Remy Porter

Remy Porter lives in Pittsburgh, PA. During his ten years of IT work, he's been a helpdesk monkey, an independent contractor, a technical trainer and most recently a lead developer for an international company.

Recent Articles

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LOGON.EXE

2012-11-27
Companies beyond a certain size all follow the same basic pattern. Where possible, everything gets centralized in the global office- email, web servers, Active Directory, etc. They dictate policy and then leave it to the extremeties to solve their own problems within the corporate boundaries. Al worked at a factory, supporting their production management and chemicals management software- things that couldn’t be centralized.

IInceptionFactory

2012-11-26
The Factory pattern is an excellent way to solve a variety of programming problems using an object-oriented language. It’s a simple pattern, but for some developers, not quite simple enough. Den found this interface :

Code Comedians

2012-11-21
When it comes to bad code, everybody thinks they’re a comedian. Heck, look at us! Stupid programmer jokes are a game everyone can play, though, so let’s enjoy an evening at the Improv with some code comedians.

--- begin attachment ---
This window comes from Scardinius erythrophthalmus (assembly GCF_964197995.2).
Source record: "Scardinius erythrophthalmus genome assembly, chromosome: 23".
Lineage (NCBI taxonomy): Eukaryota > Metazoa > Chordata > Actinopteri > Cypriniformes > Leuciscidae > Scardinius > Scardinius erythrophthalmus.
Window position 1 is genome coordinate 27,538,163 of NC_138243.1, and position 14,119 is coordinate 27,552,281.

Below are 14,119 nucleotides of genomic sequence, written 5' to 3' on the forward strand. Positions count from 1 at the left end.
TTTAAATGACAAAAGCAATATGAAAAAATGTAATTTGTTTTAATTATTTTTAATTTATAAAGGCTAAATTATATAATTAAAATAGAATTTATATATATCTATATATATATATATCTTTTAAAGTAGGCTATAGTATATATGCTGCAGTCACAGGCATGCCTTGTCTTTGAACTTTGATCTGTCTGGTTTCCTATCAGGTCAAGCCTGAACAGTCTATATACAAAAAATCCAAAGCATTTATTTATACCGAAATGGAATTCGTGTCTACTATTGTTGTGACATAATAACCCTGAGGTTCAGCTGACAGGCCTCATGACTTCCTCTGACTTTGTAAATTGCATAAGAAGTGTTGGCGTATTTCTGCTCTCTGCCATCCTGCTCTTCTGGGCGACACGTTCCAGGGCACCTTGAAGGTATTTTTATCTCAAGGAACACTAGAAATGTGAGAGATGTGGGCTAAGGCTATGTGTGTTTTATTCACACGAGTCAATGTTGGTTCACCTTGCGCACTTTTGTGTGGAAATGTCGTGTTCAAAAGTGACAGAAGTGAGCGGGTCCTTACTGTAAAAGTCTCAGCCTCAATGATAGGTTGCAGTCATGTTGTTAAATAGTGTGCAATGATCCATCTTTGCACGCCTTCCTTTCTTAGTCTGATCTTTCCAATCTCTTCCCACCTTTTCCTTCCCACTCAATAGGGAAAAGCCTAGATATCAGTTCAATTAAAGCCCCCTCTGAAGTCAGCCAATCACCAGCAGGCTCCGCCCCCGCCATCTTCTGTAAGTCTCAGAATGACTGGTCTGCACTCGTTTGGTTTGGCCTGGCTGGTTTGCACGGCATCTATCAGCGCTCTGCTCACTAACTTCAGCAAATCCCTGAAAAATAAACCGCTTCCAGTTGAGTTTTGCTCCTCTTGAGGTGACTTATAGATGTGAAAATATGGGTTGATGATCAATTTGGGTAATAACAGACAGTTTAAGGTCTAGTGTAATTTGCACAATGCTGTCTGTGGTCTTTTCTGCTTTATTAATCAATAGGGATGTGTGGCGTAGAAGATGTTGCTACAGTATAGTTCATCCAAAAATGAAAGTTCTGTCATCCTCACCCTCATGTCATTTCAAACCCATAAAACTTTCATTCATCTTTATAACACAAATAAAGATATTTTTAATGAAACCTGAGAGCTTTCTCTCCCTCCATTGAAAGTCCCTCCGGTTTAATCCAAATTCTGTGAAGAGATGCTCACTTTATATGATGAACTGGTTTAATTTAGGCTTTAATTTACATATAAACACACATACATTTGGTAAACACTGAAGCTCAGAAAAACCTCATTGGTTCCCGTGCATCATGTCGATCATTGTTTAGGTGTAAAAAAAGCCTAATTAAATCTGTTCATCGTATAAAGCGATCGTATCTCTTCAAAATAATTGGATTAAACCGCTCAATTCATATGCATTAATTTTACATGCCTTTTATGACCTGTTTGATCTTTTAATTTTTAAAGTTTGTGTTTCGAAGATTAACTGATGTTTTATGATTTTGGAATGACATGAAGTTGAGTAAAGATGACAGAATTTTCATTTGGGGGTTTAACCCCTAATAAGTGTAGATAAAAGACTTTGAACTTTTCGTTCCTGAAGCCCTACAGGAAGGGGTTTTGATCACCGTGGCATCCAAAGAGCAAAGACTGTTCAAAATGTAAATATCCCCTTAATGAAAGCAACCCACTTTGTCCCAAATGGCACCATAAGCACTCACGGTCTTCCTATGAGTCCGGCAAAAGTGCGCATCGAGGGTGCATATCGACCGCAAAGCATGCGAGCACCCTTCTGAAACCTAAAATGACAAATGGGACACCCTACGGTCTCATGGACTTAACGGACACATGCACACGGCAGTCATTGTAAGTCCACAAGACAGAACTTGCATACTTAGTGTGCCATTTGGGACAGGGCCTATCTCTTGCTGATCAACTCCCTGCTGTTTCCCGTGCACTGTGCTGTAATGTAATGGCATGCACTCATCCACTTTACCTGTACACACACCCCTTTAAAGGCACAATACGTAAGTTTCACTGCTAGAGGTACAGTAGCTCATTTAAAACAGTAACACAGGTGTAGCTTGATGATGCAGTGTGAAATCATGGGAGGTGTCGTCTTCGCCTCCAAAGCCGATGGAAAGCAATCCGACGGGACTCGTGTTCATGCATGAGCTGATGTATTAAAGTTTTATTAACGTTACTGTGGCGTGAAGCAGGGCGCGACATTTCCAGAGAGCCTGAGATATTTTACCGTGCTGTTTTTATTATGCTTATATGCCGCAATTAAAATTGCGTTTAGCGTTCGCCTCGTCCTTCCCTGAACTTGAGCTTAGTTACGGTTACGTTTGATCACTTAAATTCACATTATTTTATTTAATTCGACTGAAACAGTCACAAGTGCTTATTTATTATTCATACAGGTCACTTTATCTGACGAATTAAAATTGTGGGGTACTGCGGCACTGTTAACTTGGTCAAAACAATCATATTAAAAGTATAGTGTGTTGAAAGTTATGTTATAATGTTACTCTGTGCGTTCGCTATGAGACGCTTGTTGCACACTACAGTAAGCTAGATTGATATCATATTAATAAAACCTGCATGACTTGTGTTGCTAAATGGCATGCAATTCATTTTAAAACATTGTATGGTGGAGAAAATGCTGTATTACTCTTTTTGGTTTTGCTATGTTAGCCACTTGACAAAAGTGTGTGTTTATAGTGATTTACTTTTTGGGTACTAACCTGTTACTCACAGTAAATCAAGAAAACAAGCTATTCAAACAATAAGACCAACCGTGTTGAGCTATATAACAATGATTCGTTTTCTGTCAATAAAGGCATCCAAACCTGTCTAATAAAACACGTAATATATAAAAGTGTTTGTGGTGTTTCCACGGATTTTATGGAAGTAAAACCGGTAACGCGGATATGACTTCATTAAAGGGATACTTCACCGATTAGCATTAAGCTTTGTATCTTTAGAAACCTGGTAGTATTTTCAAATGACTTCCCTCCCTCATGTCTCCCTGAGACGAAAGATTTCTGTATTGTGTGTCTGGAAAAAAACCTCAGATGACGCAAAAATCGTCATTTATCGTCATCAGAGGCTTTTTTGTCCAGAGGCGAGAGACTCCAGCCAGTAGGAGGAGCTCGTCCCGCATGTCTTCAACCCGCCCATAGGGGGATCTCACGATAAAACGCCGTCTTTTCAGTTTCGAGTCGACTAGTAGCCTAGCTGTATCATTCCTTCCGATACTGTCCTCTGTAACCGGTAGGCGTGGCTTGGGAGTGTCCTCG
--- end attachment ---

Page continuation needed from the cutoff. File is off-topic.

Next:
PHPTXTDB

2012-11-19
College radio stations are small, but highly technical organizations. The era of the scruffy stoner spinning disks and mumbling into a microphone have been replaced by software systems that manage the station’s programming around the clock, and play recorded segments of scruffy stoners mumbling into microphones.

Excel-lent Design

2012-11-13
The user’s incident report did not contain the most useful description of the problem. “The calculator always outputs zero,” it said. Fortunately for Aram, he had a little bit of an idea of the context, and he knew that the issue was in the Customer/Regulation Administration Processor.

Battleship Booleans

2012-11-12
Barry’s first problem with the code was the use of magic numbers. If the application state variable held “127”, it then certain buttons would be enabled, but if it were “54”, then they should be disabled.

Psychic Code

2012-11-07
Like snakes and mongooses , QA and developers are natural enemies. Through an unfortunate series of events, developer Bridget found herself working on a QA team. She was deep in enemy territory, and not full prepared for the rigors of QA, so she focused on her core developer skills. She helped the testers automate things.

Truth or Sim

2012-11-05
A huge number of the bad code submitted to TDWTF is related to dates. This isn’t all that surprising- dates are very complex data structures with a vast number of possible representations and huge cultural variations.
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